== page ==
A group of mountaineers has been captured climbing over a dead body on Mount Everest after the 11th person lost their life in 10 days on the world's highest peak in Nepal.
Adventure filmmaker Elia Saikaly posted a series of images to social media to show the "chaos" that unfolded during the mountain's infamous "deadly season" over the past fortnight. Mr Saikaly said he "cannot believe what I saw up there".
"Death. Carnage. Chaos. Line-ups. Dead bodies on the route and in tents at camp 4. People who I tried to turn back who ended up dying. People being dragged down. Walking over bodies," he wrote.
"Everything you read in the sensational headlines all played out on our summit night."
He went on to describe the horror of watching climbers step over a dead body.
"The early morning light had revealed the gateway to the summit of Everest and in parallel a human being who had lost his life. Here we all were, chasing a dream and beneath our very feet there was a lifeless soul. Is this what Everest has become?"
Eleven people have died in less than two weeks after poor weather cut the climbing window short, leaving mountaineers waiting in long queues to the summit, risking exhaustion and running out of oxygen.
At least four of the deaths have been blamed on overcrowding with teams sometimes waiting for hours in the "death zone" where the cold is bitter, the air dangerously thin and the terrain treacherous.
The crowding was also laid bare in a photo taken last week by Nirmal Purja, a former Gurkha soldier, of a long queue of climbers snaking up to the summit.
The photo by the head of the Project Possible charity aiming to climb the 14 8000m-plus peaks in the world in seven months has gone viral from his @nimsdai Twitter handle and highlighted the dangers amid the mania to climb Everest.
"Many climbers' oxygen was running out," Chauhan said. "Some climbers died due to their own negligence. They insisted on reaching the top even if their oxygen is running out, which risks their life."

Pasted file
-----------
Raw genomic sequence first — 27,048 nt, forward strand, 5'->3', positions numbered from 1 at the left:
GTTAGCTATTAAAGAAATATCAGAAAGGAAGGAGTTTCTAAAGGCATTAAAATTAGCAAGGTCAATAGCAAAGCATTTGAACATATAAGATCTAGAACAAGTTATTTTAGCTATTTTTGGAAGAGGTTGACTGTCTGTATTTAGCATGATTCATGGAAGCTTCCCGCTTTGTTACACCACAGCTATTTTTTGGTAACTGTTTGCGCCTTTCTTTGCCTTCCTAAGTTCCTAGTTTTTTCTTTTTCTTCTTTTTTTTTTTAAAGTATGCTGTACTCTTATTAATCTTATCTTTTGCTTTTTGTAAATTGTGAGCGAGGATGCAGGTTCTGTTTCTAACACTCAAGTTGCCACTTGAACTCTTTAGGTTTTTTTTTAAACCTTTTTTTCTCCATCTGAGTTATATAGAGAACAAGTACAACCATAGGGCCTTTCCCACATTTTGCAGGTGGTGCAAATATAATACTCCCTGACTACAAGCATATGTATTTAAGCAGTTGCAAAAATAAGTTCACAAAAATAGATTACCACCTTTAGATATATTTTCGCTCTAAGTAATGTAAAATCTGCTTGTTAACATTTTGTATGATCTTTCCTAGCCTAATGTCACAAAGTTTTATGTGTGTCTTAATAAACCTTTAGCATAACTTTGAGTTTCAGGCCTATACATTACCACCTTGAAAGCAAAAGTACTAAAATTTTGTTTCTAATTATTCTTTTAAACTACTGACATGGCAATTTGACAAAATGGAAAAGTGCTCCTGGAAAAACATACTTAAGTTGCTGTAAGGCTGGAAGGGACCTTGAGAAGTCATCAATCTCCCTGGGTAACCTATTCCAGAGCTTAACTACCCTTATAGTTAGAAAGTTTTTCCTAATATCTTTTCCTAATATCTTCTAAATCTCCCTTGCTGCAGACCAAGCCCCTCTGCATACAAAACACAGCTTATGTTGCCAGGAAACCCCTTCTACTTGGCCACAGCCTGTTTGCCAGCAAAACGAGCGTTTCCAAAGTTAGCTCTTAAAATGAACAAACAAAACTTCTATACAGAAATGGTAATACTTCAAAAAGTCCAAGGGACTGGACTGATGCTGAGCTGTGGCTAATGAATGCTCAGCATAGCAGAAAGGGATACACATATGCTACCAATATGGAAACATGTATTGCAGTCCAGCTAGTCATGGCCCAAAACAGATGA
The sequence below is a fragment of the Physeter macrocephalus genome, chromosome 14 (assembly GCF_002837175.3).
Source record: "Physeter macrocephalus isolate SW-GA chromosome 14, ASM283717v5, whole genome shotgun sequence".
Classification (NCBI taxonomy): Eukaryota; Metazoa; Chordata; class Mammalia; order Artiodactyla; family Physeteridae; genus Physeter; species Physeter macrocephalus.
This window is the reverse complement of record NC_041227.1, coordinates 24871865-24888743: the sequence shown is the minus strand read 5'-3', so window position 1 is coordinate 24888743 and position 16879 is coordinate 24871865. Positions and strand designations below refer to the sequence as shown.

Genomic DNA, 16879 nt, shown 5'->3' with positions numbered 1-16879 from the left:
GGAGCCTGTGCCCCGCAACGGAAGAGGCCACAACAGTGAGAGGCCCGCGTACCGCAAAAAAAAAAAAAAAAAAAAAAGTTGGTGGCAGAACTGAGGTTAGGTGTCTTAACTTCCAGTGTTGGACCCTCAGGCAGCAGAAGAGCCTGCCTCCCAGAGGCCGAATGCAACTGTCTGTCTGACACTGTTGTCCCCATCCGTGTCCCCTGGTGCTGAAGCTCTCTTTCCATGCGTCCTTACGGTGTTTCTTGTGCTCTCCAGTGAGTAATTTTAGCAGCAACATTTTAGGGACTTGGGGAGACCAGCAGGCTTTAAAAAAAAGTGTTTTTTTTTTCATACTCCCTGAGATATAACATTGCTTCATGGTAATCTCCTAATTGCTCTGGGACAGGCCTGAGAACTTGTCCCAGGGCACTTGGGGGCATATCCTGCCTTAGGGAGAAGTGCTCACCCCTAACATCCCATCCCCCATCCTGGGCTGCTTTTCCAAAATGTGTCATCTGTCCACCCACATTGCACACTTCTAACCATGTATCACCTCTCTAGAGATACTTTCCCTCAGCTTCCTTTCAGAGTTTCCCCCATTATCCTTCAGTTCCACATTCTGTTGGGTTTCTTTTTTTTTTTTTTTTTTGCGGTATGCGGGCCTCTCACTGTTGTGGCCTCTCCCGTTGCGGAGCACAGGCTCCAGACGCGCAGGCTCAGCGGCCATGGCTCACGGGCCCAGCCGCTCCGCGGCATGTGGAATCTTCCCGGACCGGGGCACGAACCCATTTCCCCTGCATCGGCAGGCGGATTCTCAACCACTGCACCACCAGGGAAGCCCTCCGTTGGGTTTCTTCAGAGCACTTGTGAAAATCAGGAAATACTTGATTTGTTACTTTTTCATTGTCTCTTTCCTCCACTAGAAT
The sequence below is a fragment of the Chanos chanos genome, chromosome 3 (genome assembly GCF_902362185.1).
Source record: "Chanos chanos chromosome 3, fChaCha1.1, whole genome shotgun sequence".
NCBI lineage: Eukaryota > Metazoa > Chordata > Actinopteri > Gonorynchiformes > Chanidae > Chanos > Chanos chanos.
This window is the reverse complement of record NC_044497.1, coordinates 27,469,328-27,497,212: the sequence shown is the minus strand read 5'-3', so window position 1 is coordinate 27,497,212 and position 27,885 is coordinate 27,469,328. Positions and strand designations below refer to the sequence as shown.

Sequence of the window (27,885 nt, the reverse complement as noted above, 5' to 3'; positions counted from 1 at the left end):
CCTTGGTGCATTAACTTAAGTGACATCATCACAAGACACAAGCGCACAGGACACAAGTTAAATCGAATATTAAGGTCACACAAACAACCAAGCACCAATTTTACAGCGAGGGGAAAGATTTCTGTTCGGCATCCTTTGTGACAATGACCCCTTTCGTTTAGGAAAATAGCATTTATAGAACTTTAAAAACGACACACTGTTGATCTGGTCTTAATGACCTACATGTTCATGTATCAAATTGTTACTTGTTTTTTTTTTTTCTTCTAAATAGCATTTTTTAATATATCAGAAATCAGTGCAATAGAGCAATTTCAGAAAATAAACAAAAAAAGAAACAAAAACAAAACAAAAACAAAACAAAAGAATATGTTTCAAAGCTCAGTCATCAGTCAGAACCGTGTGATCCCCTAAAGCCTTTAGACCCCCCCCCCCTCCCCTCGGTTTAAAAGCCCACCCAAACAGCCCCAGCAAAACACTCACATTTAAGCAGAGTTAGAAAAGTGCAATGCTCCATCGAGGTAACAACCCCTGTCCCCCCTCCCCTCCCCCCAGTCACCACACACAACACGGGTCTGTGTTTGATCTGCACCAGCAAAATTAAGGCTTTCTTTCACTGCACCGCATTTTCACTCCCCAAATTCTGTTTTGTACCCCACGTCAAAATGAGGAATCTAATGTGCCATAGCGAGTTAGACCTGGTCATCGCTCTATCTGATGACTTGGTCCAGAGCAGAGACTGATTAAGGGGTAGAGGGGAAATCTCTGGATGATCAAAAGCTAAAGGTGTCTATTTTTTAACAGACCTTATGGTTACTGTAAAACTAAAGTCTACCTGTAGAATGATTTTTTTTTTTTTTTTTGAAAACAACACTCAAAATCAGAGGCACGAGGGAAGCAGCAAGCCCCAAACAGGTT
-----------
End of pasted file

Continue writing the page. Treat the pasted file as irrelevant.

This year's Everest toll is the highest since 2014-15 when huge earthquakes triggered devastating avalanches.
The latest confirmed death was that of American climber Christopher John Kulish, 62, who died shortly after getting to the top of Mount Everest and achieving his dream of scaling the highest peaks on each of the seven continents, his brother said Monday.
Mr Kulish, a lawyer, died at a camp below the summit during his descent. The cause isn't yet known.
"He saw his last sunrise from the highest peak on Earth. At that instant, he became a member of the '7 Summit Club,' having scaled the highest peak on each continent," his brother said in a statement.
Most are believed to have suffered from altitude sickness, which is caused by low amounts of oxygen at high elevation and can cause headaches, vomiting, shortness of breath and mental confusion.
The dead included four climbers from India and two from the United States, and one each from Britain and Nepal. An Irish mountaineer is presumed dead after he slipped and fell close to the summit.
Another Austrian and an Irish climber died on the northern Tibet side. One of the Indians who died on the Nepal side, 27-year-old Nihal Bagwan, had to wait for more than 12 hours and died on his way back from the summit.
American Donald Lynn Cash, 55, collapsed at the summit as he was taking photographs, while Anjali Kulkarni, also 55, died while descending after reaching the top.
Kulkarni's expedition organiser, Arun Treks, said heavy traffic at the summit had delayed her descent and caused the tragedy.
"She had to wait for a long time to reach the summit and descend," said Thupden Sherpa. "She couldn't move down on her own and died as Sherpa guides brought her down."
AUSTRALIAN CLIMBER FIGHTS FOR LIFE
An Australian climber, who hasn't been named, has been rescued by Tibetan alpine specialists after being found unconscious on the northern slopes of Mount Everest.
The man was experiencing health problems at an altitude of 7500 metres when he was discovered on Wednesday by a four-person mountaineering crew returning from repair work, The China Daily reported.
The team used a riding yak to help move the climber to a base camp. He was then taken to a hospital in Kathmandu where his condition has since improved.
Australia's Department of Foreign Affairs and Trade is providing consular assistance to the man.
There are 41 teams with a total of 378 climbers permitted to scale Everest during the spring climbing season. An equal number of Nepalese guides are helping them get to the top.
Nepal's permits this season cost $11,000 each, providing the impoverished Himalayan country with much-needed foreign currency.
At least 140 others were granted permits to climb from the northern flank in Tibet.
Although final numbers are yet to be released with the season set to wrap up this week, this could take the total past last year's record of 807 people reaching the summit.
— with wires